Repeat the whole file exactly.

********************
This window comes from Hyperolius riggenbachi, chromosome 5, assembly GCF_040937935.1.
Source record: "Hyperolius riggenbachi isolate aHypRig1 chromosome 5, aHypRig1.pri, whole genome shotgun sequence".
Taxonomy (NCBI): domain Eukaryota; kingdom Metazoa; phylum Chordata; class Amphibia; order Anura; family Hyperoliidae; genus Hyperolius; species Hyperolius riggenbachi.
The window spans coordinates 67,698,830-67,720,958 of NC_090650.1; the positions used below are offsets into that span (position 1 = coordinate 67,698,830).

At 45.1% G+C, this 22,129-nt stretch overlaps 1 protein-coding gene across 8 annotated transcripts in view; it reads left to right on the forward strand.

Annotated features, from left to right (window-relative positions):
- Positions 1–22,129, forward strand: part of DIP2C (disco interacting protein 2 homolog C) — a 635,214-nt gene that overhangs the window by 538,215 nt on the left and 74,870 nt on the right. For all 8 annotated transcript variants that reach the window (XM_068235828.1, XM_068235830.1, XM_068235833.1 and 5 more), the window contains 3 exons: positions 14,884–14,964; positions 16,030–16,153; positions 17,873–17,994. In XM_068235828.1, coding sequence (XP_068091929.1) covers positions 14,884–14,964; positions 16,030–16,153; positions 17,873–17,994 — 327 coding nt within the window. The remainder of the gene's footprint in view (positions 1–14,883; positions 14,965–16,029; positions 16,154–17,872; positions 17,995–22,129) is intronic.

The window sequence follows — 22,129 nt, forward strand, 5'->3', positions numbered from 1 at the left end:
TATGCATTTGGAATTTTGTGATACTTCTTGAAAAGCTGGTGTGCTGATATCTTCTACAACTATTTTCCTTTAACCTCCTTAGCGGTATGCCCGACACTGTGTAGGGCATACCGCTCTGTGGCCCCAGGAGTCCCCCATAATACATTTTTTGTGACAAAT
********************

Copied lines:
This window comes from Hyperolius riggenbachi, chromosome 5, assembly GCF_040937935.1.
Source record: "Hyperolius riggenbachi isolate aHypRig1 chromosome 5, aHypRig1.pri, whole genome shotgun sequence".
Taxonomy (NCBI): domain Eukaryota; kingdom Metazoa; phylum Chordata; class Amphibia; order Anura; family Hyperoliidae; genus Hyperolius; species Hyperolius riggenbachi.
The window spans coordinates 67,698,830-67,720,958 of NC_090650.1; the positions used below are offsets into that span (position 1 = coordinate 67,698,830).

At 45.1% G+C, this 22,129-nt stretch overlaps 1 protein-coding gene across 8 annotated transcripts in view; it reads left to right on the forward strand.

Annotated features, from left to right (window-relative positions):
- Positions 1–22,129, forward strand: part of DIP2C (disco interacting protein 2 homolog C) — a 635,214-nt gene that overhangs the window by 538,215 nt on the left and 74,870 nt on the right. For all 8 annotated transcript variants that reach the window (XM_068235828.1, XM_068235830.1, XM_068235833.1 and 5 more), the window contains 3 exons: positions 14,884–14,964; positions 16,030–16,153; positions 17,873–17,994. In XM_068235828.1, coding sequence (XP_068091929.1) covers positions 14,884–14,964; positions 16,030–16,153; positions 17,873–17,994 — 327 coding nt within the window. The remainder of the gene's footprint in view (positions 1–14,883; positions 14,965–16,029; positions 16,154–17,872; positions 17,995–22,129) is intronic.

The window sequence follows — 22,129 nt, forward strand, 5'->3', positions numbered from 1 at the left end:
TATGCATTTGGAATTTTGTGATACTTCTTGAAAAGCTGGTGTGCTGATATCTTCTACAACTATTTTCCTTTAACCTCCTTAGCGGTATGCCCGACACTGTGTAGGGCATACCGCTCTGTGGCCCCAGGAGTCCCCCATAATACATTTTTTGTGACAAAT